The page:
UFS partner in design for groundwater monitoring network for Central Karoo

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Photo: Desert

Independent specialists and researchers from the Institute for Groundwater Studies (IGS) at the University of the Free State (UFS), in partnership with specialists from Carin Bosman Sustainable Solutions (CBSS), have been appointed by the Petroleum Agency of South Africa (PASA) to design a regional groundwater monitoring network for the Central Karoo.

A 2016 report by the Council for Scientific and Industrial Research (CSIR) titled Shale Gas Development in the Central Karoo: A Scientific Assessment of the Opportunities and Risks recommended that “a comprehensive understanding of groundwater conditions is required prior to the commencement of exploration to ensure proper interpretation of changes in groundwater over time. […] Monitoring data would also be used for calibration and verification of prediction and assessment models, for evaluating and auditing the success of management plans, and for assessing the extent of compliance with prescribed standards and regulations.”

Such a monitoring network, therefore, needs to be established and implemented to ensure an understanding of baseline groundwater conditions in the Central Karoo. This project aims to establish a groundwater monitoring network that will cover an area of more than 180 000 square kilometres and will be undertaken over a period of 24 months. It will culminate in the publication of a regional groundwater monitoring network design for the Central Karoo, which will be subjected to local and international peer reviews. Once established, it will inform decision-making in the adjudication of applications for potential shale gas exploration activities received by PASA, and will also be used for future monitoring of groundwater in this area, irrespective of whether such applications are approved or not.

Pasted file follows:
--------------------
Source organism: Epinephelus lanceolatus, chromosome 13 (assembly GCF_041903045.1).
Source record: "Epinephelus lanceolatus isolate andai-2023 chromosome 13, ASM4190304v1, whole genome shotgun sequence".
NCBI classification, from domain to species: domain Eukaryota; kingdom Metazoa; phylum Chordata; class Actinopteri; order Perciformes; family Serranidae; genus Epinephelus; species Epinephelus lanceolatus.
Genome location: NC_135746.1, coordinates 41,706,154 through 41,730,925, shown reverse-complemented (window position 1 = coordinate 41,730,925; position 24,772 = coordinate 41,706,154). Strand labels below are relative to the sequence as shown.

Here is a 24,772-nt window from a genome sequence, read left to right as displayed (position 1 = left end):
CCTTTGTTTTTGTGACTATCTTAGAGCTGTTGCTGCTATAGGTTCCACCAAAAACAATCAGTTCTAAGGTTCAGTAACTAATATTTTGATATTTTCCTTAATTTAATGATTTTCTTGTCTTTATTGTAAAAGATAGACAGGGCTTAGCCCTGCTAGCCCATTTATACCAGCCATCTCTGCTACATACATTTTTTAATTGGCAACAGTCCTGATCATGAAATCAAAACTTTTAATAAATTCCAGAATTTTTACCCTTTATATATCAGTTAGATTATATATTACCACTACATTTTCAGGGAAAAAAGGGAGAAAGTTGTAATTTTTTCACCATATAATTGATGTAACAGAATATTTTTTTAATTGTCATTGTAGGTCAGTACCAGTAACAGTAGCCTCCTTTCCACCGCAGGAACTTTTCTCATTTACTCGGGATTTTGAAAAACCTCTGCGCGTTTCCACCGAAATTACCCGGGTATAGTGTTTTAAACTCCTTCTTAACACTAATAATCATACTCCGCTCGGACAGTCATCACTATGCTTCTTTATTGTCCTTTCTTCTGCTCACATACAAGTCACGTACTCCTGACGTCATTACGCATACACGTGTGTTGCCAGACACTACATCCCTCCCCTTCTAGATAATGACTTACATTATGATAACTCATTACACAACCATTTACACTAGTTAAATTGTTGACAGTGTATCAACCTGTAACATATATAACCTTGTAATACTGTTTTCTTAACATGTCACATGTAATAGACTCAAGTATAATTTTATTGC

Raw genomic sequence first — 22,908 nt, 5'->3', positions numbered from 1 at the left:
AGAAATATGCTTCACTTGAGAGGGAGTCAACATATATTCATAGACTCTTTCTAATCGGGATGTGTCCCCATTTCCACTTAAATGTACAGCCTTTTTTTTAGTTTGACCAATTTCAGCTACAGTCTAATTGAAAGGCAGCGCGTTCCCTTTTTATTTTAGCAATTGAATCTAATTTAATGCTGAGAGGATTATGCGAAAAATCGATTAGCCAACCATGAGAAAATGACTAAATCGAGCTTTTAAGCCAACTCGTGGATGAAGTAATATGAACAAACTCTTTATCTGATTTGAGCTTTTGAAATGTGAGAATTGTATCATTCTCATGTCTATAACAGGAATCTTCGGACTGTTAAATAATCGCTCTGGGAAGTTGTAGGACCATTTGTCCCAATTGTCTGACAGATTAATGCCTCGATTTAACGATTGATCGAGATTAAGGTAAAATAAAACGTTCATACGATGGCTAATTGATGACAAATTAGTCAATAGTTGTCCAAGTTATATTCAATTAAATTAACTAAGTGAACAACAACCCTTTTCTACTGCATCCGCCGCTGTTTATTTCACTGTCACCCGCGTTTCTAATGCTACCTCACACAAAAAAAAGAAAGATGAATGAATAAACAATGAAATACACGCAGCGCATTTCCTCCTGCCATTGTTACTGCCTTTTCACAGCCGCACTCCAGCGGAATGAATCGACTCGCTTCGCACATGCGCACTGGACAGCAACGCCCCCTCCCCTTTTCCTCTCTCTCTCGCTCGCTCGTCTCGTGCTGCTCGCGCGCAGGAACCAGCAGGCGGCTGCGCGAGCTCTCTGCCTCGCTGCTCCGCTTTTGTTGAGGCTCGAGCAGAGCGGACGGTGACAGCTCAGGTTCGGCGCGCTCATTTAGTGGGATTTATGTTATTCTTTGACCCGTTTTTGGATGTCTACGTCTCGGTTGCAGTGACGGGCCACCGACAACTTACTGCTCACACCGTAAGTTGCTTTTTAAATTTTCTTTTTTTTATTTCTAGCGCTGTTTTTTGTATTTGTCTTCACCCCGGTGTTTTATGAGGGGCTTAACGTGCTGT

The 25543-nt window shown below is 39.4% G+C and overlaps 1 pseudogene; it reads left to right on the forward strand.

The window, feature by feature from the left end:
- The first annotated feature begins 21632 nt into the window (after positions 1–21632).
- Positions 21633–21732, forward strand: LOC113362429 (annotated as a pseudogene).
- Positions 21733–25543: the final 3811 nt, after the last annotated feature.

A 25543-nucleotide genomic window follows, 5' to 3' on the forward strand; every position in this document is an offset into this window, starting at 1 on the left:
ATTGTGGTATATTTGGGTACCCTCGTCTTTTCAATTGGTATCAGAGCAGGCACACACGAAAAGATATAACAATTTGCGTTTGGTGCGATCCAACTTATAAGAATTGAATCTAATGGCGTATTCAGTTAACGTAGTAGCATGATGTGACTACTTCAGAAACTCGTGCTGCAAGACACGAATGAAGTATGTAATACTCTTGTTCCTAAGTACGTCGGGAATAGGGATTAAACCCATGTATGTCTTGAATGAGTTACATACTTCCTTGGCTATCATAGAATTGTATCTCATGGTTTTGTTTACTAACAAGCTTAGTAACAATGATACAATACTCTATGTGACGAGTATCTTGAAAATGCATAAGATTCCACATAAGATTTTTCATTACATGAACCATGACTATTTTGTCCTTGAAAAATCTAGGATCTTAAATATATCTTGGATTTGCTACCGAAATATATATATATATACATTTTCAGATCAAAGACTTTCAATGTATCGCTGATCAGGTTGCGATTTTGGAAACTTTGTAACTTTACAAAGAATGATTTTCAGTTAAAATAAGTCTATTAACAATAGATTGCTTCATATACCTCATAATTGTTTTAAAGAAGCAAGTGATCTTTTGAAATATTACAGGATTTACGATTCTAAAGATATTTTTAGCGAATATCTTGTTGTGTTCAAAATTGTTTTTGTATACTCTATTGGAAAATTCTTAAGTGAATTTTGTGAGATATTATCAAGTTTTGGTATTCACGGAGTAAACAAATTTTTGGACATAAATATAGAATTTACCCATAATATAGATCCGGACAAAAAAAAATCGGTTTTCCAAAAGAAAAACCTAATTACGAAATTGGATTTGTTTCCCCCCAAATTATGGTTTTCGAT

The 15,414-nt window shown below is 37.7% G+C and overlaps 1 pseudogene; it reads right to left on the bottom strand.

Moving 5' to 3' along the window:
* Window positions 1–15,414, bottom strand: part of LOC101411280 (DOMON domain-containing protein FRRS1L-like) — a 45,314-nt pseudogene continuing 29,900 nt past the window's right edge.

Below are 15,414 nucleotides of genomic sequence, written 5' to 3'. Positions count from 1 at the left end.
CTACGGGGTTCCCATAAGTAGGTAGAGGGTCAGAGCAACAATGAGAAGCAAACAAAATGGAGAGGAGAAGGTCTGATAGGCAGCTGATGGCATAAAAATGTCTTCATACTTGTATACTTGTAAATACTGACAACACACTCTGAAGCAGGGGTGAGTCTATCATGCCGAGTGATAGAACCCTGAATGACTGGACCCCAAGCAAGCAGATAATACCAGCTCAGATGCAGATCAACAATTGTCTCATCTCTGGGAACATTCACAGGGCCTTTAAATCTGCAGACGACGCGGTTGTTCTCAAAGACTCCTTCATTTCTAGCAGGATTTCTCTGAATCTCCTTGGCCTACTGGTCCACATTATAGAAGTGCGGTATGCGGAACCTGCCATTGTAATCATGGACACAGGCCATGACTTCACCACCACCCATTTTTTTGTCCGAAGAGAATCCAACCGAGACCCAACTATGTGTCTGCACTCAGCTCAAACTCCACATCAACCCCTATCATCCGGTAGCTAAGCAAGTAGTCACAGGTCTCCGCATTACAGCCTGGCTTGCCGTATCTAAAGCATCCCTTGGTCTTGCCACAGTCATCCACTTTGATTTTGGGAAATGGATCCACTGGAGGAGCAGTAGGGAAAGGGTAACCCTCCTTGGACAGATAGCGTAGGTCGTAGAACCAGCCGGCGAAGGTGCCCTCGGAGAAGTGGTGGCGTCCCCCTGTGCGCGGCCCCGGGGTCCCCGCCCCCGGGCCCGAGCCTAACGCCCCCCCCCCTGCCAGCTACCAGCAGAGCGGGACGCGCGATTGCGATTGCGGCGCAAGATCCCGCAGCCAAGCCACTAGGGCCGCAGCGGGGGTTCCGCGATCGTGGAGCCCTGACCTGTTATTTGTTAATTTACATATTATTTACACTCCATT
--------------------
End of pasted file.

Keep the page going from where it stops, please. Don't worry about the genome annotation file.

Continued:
The specialists employed by the IGS and CBSS to undertake the project include SACNASP-registered scientists who have expertise and experience in geohydrology and the geology of the Karoo Basin, as well as experts in water governance (including the design and development of water monitoring programmes and the evaluation, interpretation, and visualisation of water quality data) and software developers who can handle large volumes of water monitoring data.

A groundwater monitoring network needs to generate monitoring results that can provide answers to specific management and/or governance questions asked by relevant decision-makers (including landowners and those involved in national, provincial, and local government) and other stakeholders.

Communication of monitoring results to these decision-makers should be understandable, without being too technical, so that the outcome of any monitoring activity will lead to improved decision making with regard to groundwater management in the Central Karoo.

These management questions will therefore be contingent on the needs of the decision-makers, which could relate to one or more aspects of groundwater resources and/or potential activities that could pose a risk of harm to a groundwater resource.

To ensure that this monitoring network is designed in a manner that will address the expectations of all stakeholders, the project team, therefore, calls on all relevant decision-makers and other interested stakeholders to contact them with management questions that they need to be answered by this monitoring network. Participation in the project is voluntary, and there will be no cost implications for participants.

Selection of locations that will form part of the groundwater monitoring network will to a large extent rest upon the management questions that need to be addressed by the network. Therefore, once these management questions have been collected from stakeholders, the project team will undertake geohydrological, geophysical, and water-quality assessments to determine the suitability of existing boreholes to provide answers to prioritised management questions. Where no suitable boreholes can be found to address management questions, recommendations relating to the drilling of additional boreholes for future monitoring purposes will be made. For this reason, if relevant decision-makers and interested stakeholders are aware of any existing boreholes or any existing network of boreholes in the Central Karoo, the project team would appreciate and welcome any suggestions to ensure that these existing options can be investigated for inclusion in the monitoring network.

The more management questions and information about existing boreholes the project team receives, the more beneficial the final monitoring network design will be to decision-makers and landowners in the Central Karoo.